Nearly 80 Kaipara locals, iwi and animal rights activists gathered outside Tegel's Auckland headquarters today protesting its plans to build the country's largest chicken farm in Northland.
Tegel has applied for resource consents to raise nine million birds a year, partly in barns, 12km south of Dargaville, near the Northern Wairoa River.
But the proposal has been met with strong opposition.
A hearing about it was originally set for today but was delayed by Tegel which has requested additional time to respond to issues raised through the consenting process.
It previously told RNZ it needed to get more data on odour modelling, which could take months, because the technology it wanted to use is in Europe.
Rosie Donovan lives in Dargaville and made the three-hour journey to Auckland to march in protest against plans for the farm.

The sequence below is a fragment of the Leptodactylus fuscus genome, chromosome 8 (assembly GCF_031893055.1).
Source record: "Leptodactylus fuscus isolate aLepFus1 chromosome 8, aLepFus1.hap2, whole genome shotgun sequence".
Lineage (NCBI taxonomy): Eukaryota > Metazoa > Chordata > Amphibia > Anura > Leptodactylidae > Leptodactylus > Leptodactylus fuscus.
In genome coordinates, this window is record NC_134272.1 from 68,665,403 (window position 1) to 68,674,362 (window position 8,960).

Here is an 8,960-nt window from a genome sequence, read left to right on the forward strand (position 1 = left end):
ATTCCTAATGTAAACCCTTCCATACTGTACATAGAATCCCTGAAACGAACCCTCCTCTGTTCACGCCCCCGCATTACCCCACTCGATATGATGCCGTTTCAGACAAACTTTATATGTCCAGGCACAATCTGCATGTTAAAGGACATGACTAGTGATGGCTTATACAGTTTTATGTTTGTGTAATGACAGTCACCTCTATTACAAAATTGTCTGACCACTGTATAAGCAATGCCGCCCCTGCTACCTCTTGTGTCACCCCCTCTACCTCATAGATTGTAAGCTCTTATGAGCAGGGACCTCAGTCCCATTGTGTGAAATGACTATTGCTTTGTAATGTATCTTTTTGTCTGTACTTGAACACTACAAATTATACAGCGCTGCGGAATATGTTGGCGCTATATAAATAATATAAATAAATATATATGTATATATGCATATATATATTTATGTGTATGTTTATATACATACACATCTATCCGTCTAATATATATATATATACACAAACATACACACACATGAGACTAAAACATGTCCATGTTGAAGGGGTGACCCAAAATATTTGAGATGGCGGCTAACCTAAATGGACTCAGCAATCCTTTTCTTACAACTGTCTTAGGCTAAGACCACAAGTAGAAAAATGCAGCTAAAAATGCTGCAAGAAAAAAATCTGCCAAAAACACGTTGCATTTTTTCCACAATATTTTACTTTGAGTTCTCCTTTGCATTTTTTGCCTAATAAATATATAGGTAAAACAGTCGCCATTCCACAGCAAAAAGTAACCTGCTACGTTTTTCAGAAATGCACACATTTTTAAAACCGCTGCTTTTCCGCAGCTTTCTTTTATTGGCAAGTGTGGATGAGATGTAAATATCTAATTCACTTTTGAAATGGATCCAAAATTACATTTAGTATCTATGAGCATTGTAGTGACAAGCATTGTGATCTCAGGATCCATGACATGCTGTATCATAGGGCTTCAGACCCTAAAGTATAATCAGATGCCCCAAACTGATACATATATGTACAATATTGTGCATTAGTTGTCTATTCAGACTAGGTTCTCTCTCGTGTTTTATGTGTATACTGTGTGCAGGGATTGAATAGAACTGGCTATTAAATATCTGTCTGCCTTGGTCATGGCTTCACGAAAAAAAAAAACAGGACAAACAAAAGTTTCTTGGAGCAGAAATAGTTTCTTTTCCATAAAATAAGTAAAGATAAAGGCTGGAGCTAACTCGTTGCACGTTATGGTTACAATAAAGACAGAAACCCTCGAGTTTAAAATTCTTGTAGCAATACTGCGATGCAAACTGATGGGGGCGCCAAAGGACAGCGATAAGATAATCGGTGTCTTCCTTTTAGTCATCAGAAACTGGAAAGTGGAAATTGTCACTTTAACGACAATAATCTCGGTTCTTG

Locals had been ready to present their case at the hearing, she said.
"Tegel has suspended it and basically put us all in limbo by not telling us when the hearing will be rescheduled for," she said.
"These stalling tactics ... they're not good enough and we're just going to keep the pressure on until Tegel pulls out."
Kāpehu marae is also firmly against the farm and said the chicken sheds would be close to their urupa, or cemetery.
Kuia Betty Shine has been at all the protests and meetings so far and said she would continue to fight for future generations.
Shane Campbell, who has 'tīpuna buried in at the marae, said he was protesting on behalf of them.
"I'm here to speak for the people who can't speak and that's my ancestors who are buried in the marae," he said.
Tegel said it remained committed to working with the Arapohue and wider Dargaville communities as it went through the resource consent process.
It had previously told RNZ that while there has been opposition to the farm, it has support too.
Nobody from Tegel came out to speak to the protesters today, but the company said it acknowledged the right to peaceful protest.